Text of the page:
With significant libertarian leanings and a clear urban-rural divide, Alberta has been perhaps more polarized on public health measures than anywhere else in the country, and the tightrope that Kenney has had to walk was still present Wednesday, Bratt said.

“He’s got people going, ‘Oh my God, this is too aggressive.’ And he’s got other people saying, ‘Why didn’t he do this a year ago?’ or ‘Look at when Texas did (to reopen early)’ and it just signifies the challenges that he’s got.”

It’s notable not only that Kenney announced a loosening of controversial restrictions, but that he’s aiming to do so in time for the province’s social event of the summer, Bratt added.

“Based on what he’s been saying in the past, what he said today and the actual time frame, I think this is being driven by one thing,” he says. “And that’s the Calgary Stampede.”

The century-old rodeo and festival — billed as “the Greatest Outdoor Show on Earth” — is slated to start July 9 this year, and Kenney said his government has worked with organizers to help make it happen, even in a reduced capacity, including pushing the federal government for more relaxed quarantine rules for rodeo competitors travelling from the United States.

A successful Stampede could help slow the political bleeding Kenney has seen, Bratt says. “It’s as big a symbol that you could have that things are back to normal.”

Notably, Albertans’ plans are tied to how many people have had their first dose of vaccine, despite concerns raised by some experts who say that people should be careful until they’ve had their second dose and can benefit from the added protection it gives.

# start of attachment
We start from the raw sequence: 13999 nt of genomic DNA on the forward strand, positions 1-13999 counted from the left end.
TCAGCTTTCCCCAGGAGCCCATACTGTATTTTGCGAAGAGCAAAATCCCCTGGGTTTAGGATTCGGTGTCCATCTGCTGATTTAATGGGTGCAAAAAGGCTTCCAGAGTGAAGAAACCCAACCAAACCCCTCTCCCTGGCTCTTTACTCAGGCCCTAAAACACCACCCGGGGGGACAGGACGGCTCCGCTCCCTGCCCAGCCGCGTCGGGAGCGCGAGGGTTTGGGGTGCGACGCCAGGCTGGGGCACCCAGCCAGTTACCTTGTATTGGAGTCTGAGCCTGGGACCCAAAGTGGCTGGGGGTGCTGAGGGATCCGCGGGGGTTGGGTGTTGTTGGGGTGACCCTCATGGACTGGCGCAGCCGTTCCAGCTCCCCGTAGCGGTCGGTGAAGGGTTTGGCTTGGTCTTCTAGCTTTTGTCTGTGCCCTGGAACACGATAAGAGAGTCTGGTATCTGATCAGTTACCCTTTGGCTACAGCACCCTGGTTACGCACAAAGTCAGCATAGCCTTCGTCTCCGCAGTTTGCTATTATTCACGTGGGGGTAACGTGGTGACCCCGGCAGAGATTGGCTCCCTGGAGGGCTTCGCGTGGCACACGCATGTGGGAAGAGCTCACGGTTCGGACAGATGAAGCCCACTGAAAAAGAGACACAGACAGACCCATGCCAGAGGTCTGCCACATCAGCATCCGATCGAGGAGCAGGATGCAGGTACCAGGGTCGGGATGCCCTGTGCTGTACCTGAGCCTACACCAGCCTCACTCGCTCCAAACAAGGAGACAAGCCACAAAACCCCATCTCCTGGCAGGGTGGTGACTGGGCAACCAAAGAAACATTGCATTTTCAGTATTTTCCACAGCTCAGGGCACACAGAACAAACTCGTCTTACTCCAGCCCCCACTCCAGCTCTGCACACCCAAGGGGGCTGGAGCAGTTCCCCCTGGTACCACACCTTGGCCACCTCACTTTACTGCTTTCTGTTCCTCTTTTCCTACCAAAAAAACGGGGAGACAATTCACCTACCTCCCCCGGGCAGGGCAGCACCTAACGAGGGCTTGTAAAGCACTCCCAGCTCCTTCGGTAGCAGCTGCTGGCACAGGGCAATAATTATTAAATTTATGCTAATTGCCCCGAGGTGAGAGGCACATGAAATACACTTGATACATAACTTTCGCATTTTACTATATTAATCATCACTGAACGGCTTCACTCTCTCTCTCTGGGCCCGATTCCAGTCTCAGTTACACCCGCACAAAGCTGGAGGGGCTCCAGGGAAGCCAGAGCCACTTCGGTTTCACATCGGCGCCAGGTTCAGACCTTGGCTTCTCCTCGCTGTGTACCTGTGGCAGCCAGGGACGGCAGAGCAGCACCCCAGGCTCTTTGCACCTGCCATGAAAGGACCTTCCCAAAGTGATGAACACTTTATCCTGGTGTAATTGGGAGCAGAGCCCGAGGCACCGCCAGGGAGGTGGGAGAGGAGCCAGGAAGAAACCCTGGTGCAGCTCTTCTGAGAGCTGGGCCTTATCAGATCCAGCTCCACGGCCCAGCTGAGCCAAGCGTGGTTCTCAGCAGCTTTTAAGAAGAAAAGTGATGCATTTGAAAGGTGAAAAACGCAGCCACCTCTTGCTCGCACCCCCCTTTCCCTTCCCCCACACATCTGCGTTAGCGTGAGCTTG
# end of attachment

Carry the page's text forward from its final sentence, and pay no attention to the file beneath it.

At the federal level, Health Canada has recommended only lifting restrictions once 75 per cent of adults have their first dose and 20 per cent have their second.

“Obviously, we wish we we’d had broader second-dose coverage by now,” Kenney said.

“Our public health team, in coming up with this policy framework, very closely assessed it, but they weren’t just looking at first-dose protection,” he said.

They also considered “natural immunity,” he said, present among those who have had COVID. He said the province estimates about 14 per cent of Albertans have some natural immunity.

While having COVID-19 does seem to result in some lasting protection — Quebec, for example, is recommending just one dose for people who have been infected — experts say the level of immunity can vary greatly.

Starting on June 1, outdoor social gatherings can increase to as many as 10 people and outdoor patio dining can resume with a maximum of four people per table.

The next stage, which will begin two weeks after 60 per cent of eligible Albertans have one dose and hospitalizations are below 500 cases, will increase permitted outdoor social gatherings to 20 people, allow small weddings and permit indoor fitness with restrictions.

The third and final stage will be triggered when 70 per cent of Albertans have at least one dose.

When other provinces will fully reopen

Ontario — many indoor events and services will be permitted as long as social distancing remains once 70 to 80 per cent of people have one dose, and 25 per cent of people are fully vaccinated.

British Columbia — a four-part plan will see many activities possible by early July, once 70 per cent of the population has one dose, and normal activities resume by mid-September.

Saskatchewan — indoor activities movies, pools and concerts will be phased in stages throughout July. A full lifting of restrictions will come later.

Alex Boyd is a Calgary-based reporter for the Star. Follow her on Twitter: @alex_n_boyd